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- The quality of ration provided has a tremendous influence on the reproductive performance of cattle. Nutritional management and the environment are major considerations.
- Nutritional requirements of a cow changes with the stage of pregnancy. For example, lactating cows require 25% more nutrients per day compared to cows in the last third of pregnancy. Meeting nutritional requirements is critical for reproduction.
- Energy is the most important consideration for cows to maintain milk production as well as to initiate and maintain pregnancy. Carbohydrates and fats are the primary source of energy. Besides being a source of energy, carbohydrates are building blocks for other nutrients.
- Protein is the second most important nutrient. A ration containing crude protein at 8% for pregnant cows to 12% for lactating cows is required. There is no way for the body to compensate for a deficiency in dietary protein.
- Body condition scoring is a good method for assessing energy requirements and should be used to adjust diets throughout the year.
- Water is the least expensive nutrient in the diet and should always be available to livestock. It makes up about 50 to 70 per cent of body weight. A mature cow drinks between 35 and 120 liters of water a day, depending on the temperature and humidity.
- Minerals are loosely classified as macro or micro minerals depending on the relative amounts needed or present in the body.
- Macro minerals include calcium, phosphorus, magnesium, potassium, sulphur, sodium and chloride. Micro or trace minerals include cobalt, copper, iodine, iron, manganese, molybdenum, selenium and zinc. A balance of macro and micro minerals is needed to have efficient use of dietary energy and protein.
- Cows with a vitamin A deficiency conceive normally but return to heat due to the early death of the embryo. Bulls affected by a vitamin A deficiency produce fewer and abnormal sperm which contributes to infertility problems. Cows deficient in Vitamin D may not show heat when expected.
- Adequate amounts of magnesium and calcium are needed in high cereal rations (silage, greenfeed or swath grazing) to reduce the risk of winter tetany.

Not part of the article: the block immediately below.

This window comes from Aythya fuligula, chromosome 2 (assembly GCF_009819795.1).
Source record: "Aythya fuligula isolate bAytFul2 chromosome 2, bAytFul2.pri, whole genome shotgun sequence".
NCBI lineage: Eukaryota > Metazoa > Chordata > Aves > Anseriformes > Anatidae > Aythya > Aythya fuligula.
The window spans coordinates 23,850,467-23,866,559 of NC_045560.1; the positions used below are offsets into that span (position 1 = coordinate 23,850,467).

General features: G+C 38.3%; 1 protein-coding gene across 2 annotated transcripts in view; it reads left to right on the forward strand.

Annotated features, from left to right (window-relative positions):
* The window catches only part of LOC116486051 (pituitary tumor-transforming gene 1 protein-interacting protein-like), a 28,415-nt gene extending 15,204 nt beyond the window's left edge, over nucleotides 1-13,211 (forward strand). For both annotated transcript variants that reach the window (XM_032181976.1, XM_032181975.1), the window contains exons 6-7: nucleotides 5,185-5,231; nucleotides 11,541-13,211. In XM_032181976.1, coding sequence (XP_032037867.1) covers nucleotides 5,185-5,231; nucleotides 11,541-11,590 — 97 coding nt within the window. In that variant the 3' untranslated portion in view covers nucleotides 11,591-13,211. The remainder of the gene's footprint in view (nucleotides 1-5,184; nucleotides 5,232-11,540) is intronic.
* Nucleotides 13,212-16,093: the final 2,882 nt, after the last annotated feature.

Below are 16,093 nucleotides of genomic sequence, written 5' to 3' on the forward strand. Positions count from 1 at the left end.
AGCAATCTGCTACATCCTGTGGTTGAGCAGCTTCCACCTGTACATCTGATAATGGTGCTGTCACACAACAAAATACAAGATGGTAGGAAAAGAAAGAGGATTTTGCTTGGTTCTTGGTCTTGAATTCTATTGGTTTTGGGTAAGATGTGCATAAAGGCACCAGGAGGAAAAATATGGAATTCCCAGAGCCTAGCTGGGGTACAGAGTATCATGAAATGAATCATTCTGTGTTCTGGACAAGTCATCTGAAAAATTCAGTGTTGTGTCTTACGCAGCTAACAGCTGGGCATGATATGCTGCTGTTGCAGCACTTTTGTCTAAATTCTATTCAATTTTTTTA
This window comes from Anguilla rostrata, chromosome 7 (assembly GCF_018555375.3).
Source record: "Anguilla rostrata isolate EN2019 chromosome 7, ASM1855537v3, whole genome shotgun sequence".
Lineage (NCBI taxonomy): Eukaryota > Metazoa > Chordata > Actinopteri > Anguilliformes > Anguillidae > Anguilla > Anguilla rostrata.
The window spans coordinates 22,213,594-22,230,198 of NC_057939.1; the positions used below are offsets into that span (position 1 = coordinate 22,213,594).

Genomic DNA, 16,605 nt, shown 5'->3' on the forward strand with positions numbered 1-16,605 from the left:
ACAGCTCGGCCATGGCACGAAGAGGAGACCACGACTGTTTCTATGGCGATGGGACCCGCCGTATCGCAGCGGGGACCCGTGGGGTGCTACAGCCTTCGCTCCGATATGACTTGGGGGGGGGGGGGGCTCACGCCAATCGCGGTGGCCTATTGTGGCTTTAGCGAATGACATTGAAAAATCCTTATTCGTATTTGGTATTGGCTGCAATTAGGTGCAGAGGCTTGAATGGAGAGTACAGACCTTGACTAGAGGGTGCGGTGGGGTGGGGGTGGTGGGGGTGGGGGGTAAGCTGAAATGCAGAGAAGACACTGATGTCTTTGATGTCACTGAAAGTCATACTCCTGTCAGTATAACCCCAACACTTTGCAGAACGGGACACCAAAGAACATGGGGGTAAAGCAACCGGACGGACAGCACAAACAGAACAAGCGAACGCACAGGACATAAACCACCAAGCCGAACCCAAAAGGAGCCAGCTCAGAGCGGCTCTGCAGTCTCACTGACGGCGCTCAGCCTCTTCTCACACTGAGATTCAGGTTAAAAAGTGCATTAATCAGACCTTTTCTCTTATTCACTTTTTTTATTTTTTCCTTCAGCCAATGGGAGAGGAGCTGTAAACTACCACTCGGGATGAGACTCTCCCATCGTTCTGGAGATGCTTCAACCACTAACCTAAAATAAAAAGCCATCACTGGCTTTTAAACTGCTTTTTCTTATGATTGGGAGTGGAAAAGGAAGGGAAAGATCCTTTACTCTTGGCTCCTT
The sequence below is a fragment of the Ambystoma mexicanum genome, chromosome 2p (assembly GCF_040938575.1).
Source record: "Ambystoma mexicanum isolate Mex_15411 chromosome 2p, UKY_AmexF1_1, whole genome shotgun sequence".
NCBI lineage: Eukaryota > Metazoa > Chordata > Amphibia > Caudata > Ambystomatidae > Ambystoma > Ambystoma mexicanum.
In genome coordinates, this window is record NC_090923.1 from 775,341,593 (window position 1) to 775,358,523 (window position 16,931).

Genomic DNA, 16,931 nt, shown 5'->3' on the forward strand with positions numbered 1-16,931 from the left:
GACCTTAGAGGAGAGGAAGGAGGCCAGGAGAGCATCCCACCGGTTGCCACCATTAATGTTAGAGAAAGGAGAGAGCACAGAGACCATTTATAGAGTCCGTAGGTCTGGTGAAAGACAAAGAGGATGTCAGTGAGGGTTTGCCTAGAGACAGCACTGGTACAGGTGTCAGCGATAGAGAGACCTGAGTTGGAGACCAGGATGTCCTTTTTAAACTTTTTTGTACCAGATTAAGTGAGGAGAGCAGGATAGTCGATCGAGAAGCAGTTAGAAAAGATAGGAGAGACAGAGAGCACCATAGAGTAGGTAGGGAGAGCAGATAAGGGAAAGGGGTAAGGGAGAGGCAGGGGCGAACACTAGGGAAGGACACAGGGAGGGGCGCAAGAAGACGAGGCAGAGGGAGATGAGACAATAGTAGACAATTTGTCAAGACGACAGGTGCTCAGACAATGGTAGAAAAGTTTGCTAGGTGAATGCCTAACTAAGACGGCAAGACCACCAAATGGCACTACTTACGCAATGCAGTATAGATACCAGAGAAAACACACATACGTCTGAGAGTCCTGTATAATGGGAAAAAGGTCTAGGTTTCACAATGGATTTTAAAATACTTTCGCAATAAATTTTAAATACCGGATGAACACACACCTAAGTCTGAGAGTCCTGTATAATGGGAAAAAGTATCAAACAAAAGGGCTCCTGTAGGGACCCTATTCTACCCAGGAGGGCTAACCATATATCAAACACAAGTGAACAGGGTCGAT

Feeding of Young Beef Bulls Can Influence their Reproductive Capacity
Managing Body Condition Score to Improve Reproductive Efficiency in Post Partum Beef Cows - in PDF format only
Reproduction Success in the Cow Herd - in PDF format only
The Reproductive and Nutritional Management of Beef Bulls - in PDF format only
Effect of development system on growth and reproductive performance of beef heifers - in PDF format only
Effect of increasing levels of undegradable intake protein on metabolic and endocrine factors in estrous cycling beef heifers - in PDF format only
Effects of body composition, pre- and postpartum energy level and early weaning on reproductive performance of beef cows and preweaning calf gain - in PDF format only
Effects of Postpartum Nutrition and Once Daily Suckling on Reproductive Efficiency and Preweaning Calf Performance in Fall Calving (Bos indicus) Brahman Cows - in PDF format only
Effects of pre- and postpartum nutrition on reproduction in spring calving cows and calf feedlot performance-in PDF format only
Effects of supplements that contain increasing amounts of metabolizable protein with or without Ca-propionate salt on post partum interval and nutrient paritioning in young beef cows-in PDF format only
Growth and attainment of puberty in calves from cows supplemented with linseed meal during late gestation and early lactation- available in PDF format only
Influence of body condition at calving and post partum nutrition on endocrine function and reproductive performance on primiparous beef cows-in PDF format only
Management and nutrition strategies to reduce the breeding season in beef cows
Nutritional controls of beef cow reproduction-in PDF format only
Photoperiod effects on the development of beef heifers - available in PDF format only
Reproductive Efficiency of Range Beef Cows Fed Different Quantities of Ruminally Undegradeable Protein Before Breeding - in PDF format only
The relationship between feed efficiency traits and fertility in young beef bulls - available in PDF format only